Friday, February 13, 2009

Part III, Conclusion: Maurice on integrity, success and turning the tables on me

In case you missed them, Part 1 of this is here. Part 2 is here.
I can't express often enough my gratitude to Maurice Sevigny for taking time out of his art-making day to talk to me for these articles. The conversation continues to fascinate and enlighten me as I review it and reconsider it.

Integrity versus market demand


Edgar: [Some of us struggle with being artists for our own sake. My wife doesn't want to make art for a 'market', and she's not sure she wants to sell it in any case.] But I come from a marketing background, so to me, art is about persuasion. ... I don’t care how it gets reproduced, or whether it sells or not, but whether I connect with an audience in a certain way.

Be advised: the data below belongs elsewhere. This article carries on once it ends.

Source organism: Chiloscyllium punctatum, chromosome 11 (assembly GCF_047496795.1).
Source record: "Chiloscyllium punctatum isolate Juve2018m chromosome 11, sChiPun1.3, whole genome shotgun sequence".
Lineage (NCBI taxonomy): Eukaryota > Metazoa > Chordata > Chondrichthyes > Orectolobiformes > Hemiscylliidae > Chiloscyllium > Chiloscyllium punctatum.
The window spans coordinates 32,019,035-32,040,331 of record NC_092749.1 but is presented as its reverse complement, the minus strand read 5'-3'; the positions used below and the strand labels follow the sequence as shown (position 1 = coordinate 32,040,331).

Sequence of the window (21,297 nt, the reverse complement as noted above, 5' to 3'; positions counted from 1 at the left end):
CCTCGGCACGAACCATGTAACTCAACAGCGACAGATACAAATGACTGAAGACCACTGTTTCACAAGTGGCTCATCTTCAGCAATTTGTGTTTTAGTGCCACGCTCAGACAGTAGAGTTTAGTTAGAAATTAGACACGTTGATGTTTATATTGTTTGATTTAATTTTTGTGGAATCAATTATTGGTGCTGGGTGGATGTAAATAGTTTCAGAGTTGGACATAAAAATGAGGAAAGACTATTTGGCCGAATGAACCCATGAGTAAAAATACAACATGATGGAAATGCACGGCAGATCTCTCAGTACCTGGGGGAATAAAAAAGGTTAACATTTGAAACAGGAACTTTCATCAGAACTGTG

And we [struggle] with this idea, “what is ‘acknowledgement’?” We’ve used the word acknowledgement, and in some cases that’s the sale of a painting. And in our culture, that’s almost the ultimate compliment, that someone parted with their hard-earned money – or their daddy’s hard-earned money. They are buying something of yours because they had to [possess] it. But that isn’t art’s traditional role, in [broad] human civilization, generally art wasn’t sold. Maybe it was bartered, but it was usually done for the group or for the individual.

And now we have this ambivalence. We say, “Well, I’m going to express myself, and I don’t want to compromise my self in that expression. I want people to accept what I do, and if they accept my raw expression, they are accepting me. But if I compromise, they are accepting some propped up version, some artificial version of me."